• Hapantotype – A special case in Protistans where the type consists of two or more specimens of "directly related individuals representing distinct stages in the life cycle"; these are collectively treated as a single entity, and lectotypes cannot be designated from among them.

The various types listed above are necessary because many species were described one or two centuries ago, when a single type specimen, a holotype, was often not designated. Also, types were not always carefully preserved, and intervening events such as wars and fires have resulted in destruction of original type material. The validity of a species name often rests upon the availability of original type specimens; or, if the type cannot be found, or one has never existed, upon the clarity of the description.

The ICZN has only existed since 1961 when the first edition of the Code was published. The ICZN does not always demand a type specimen for the historical validity of a species, and many "type-less" species do exist, perhaps the most notable being Homo sapiens. This example is instructive: the current edition of the Code, Article 75.3, prohibits the designation of a neotype unless there is "an exceptional need" for "clarifying the taxonomic status" of a species; as the status and identity of H. sapiens is not questioned, there is no exceptional need for clarification, and "any such neotype designation is invalid" (Article 75.2).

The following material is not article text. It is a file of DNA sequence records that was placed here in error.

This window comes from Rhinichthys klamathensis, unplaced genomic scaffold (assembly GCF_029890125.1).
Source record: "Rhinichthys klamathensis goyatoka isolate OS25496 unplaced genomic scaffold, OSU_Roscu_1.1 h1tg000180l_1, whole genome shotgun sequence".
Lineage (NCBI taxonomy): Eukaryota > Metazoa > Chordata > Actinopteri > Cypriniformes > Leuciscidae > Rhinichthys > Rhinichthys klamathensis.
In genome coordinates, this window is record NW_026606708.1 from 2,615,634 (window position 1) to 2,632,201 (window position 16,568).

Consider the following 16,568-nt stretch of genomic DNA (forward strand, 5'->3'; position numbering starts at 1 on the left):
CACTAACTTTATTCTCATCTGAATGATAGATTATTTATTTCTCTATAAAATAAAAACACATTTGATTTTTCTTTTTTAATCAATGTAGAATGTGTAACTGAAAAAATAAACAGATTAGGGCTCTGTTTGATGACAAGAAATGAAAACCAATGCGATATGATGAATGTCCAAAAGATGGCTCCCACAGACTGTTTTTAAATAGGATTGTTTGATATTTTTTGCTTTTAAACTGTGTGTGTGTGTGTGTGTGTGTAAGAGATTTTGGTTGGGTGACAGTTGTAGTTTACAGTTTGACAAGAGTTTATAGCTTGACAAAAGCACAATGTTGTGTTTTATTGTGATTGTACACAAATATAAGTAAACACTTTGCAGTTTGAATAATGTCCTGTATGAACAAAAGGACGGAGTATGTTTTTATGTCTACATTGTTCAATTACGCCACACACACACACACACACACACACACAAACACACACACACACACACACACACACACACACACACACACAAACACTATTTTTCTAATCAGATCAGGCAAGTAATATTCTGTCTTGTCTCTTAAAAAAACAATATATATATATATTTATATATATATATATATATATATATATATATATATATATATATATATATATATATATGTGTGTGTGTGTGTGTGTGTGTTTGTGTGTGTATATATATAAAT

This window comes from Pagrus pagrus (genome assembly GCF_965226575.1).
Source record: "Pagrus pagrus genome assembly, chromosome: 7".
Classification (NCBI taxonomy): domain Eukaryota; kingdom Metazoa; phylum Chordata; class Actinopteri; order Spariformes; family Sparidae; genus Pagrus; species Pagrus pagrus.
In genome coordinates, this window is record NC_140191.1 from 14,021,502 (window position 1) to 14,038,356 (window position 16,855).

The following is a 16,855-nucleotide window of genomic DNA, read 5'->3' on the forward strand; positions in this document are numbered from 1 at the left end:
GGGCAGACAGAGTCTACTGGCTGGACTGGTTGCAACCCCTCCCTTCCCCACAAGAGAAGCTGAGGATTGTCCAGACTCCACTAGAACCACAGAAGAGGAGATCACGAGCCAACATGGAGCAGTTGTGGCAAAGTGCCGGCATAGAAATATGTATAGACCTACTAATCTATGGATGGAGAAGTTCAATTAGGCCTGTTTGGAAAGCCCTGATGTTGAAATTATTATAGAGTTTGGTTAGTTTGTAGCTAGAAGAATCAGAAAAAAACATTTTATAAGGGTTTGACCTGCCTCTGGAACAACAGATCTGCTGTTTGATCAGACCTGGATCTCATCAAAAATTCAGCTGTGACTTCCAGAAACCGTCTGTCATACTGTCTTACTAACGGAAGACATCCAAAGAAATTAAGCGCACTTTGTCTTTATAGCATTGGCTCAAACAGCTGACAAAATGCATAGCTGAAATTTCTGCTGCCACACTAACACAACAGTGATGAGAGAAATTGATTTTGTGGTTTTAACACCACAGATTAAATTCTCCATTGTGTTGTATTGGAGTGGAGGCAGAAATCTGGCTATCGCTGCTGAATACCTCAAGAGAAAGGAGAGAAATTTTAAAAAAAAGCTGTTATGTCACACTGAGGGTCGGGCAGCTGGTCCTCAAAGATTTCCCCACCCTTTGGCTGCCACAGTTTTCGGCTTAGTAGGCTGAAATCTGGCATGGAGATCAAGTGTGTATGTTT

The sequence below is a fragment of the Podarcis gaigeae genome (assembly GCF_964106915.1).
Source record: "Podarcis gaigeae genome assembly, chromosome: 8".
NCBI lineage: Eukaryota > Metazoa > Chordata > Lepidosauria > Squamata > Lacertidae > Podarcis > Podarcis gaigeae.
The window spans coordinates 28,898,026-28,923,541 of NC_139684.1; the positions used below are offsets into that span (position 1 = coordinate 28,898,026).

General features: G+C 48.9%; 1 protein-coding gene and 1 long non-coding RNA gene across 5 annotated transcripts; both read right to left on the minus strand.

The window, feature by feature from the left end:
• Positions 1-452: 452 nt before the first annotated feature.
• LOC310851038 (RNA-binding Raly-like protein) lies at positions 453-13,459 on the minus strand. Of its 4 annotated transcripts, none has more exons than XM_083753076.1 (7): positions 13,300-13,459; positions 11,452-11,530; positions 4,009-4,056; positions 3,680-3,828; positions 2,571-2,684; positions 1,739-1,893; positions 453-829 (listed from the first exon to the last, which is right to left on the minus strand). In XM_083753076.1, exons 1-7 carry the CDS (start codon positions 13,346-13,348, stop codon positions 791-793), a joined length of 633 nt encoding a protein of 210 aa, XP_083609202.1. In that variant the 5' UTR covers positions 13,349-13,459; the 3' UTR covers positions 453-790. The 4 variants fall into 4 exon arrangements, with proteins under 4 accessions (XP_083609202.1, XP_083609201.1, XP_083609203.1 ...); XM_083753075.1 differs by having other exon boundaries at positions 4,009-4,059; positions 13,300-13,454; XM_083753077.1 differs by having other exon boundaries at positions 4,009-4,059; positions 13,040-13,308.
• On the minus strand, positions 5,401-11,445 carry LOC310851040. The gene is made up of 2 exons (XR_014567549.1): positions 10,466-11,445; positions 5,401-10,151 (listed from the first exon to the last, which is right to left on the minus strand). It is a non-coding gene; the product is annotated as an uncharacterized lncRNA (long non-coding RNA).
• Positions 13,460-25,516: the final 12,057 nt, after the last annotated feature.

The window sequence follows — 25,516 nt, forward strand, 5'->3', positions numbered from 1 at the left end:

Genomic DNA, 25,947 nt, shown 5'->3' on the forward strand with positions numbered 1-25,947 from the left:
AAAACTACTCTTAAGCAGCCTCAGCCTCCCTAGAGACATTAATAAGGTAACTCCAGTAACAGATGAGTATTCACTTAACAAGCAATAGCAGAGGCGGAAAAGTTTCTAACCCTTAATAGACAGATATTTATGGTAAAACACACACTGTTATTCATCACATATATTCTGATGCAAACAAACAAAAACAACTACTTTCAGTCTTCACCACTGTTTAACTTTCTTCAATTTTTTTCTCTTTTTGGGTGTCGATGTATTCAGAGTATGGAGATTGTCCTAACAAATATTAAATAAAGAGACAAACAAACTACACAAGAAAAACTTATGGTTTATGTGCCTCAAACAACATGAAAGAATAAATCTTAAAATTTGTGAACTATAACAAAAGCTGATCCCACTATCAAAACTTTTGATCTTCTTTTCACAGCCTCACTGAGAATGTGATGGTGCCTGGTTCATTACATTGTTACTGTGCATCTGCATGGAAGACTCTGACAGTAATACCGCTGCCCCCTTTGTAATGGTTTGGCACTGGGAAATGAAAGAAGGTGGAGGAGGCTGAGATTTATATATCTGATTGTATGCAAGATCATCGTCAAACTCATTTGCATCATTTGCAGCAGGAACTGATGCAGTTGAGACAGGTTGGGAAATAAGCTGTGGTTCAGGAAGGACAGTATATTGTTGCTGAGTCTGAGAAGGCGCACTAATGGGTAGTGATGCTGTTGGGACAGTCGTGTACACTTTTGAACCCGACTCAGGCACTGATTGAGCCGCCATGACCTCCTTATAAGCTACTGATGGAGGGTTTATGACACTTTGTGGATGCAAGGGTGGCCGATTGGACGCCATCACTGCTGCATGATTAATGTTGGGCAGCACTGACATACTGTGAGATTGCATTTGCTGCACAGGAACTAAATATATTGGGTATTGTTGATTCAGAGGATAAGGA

Recently some species have been described where the type specimen was released alive back into the wild, such as the Bulo Burti Boubou (a bushshrike), described as Laniarius liberatus, in which the species description included DNA sequences from blood and feather samples. Assuming there is no future question as to the status of such a species, the absence of a type specimen does not invalidate the name, but it may be necessary in the future to designate a neotype for such a taxon, should any questions arise. However, in the case of the bushshrike, ornithologists have argued that the specimen was a rare and hitherto unknown color morph of a long-known species, using only the available blood and feather samples. While there is still some debate on the need to deposit actual killed individuals as type specimens, it can be observed that given proper vouchering and storage, tissue samples can be just as valuable even in case disputes about the validity of a species arise.